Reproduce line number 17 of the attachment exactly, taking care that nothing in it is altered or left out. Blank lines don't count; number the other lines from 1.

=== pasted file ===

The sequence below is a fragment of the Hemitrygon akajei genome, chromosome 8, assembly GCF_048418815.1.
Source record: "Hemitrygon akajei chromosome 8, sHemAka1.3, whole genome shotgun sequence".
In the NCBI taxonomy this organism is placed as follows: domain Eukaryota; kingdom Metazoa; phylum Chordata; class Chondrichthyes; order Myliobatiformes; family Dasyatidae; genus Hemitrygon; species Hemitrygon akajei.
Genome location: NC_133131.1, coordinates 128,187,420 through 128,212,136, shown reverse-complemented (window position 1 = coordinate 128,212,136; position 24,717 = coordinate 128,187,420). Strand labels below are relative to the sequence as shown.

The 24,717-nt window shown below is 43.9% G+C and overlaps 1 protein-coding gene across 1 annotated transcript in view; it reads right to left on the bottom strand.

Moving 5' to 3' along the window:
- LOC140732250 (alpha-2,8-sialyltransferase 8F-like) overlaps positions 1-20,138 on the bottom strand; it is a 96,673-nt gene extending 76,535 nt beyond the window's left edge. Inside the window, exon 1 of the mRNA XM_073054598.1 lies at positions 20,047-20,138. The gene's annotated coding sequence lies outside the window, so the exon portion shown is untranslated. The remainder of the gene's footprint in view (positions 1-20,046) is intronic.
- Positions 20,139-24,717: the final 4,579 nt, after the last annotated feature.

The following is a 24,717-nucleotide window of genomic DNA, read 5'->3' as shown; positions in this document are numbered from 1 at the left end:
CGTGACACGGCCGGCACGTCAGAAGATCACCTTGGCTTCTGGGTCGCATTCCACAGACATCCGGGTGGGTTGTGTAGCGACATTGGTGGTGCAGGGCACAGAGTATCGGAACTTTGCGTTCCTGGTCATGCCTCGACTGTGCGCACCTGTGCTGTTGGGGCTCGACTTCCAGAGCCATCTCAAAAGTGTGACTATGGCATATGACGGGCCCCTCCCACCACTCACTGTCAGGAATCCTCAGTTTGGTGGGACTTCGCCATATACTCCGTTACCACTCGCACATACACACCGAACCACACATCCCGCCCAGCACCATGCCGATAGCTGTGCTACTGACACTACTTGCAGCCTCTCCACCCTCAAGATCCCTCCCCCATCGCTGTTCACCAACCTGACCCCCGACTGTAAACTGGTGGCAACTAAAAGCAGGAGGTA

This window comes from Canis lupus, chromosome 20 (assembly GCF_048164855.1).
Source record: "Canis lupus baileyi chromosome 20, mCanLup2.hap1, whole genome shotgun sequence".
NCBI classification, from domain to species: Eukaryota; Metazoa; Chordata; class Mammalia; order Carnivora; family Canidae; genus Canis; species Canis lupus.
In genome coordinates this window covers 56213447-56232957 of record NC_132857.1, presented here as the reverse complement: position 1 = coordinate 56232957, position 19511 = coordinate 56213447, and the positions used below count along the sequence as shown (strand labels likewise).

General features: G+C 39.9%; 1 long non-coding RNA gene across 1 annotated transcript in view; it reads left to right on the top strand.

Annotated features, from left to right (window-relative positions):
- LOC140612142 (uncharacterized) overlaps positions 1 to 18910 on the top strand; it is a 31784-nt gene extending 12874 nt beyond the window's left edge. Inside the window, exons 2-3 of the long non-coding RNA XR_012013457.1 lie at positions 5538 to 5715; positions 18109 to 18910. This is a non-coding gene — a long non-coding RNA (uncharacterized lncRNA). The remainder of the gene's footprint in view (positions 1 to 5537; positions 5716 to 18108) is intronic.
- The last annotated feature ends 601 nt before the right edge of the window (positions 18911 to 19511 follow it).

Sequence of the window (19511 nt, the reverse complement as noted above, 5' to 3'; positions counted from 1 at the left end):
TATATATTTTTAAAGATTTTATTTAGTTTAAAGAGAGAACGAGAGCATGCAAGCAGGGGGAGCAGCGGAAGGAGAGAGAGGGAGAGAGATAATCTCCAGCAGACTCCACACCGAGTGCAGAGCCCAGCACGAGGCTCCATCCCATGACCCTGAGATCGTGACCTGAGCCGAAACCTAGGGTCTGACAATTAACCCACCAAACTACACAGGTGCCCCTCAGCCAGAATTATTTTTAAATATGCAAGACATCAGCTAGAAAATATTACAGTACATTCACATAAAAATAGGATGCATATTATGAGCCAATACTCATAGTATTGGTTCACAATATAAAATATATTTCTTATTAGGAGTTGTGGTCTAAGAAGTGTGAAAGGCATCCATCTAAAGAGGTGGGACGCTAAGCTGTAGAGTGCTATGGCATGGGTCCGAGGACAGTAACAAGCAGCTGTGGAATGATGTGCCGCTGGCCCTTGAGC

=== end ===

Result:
- LOC140612142 (uncharacterized) overlaps positions 1 to 18910 on the top strand; it is a 31784-nt gene extending 12874 nt beyond the window's left edge. Inside the window, exons 2-3 of the long non-coding RNA XR_012013457.1 lie at positions 5538 to 5715; positions 18109 to 18910. This is a non-coding gene — a long non-coding RNA (uncharacterized lncRNA). The remainder of the gene's footprint in view (positions 1 to 5537; positions 5716 to 18108) is intronic.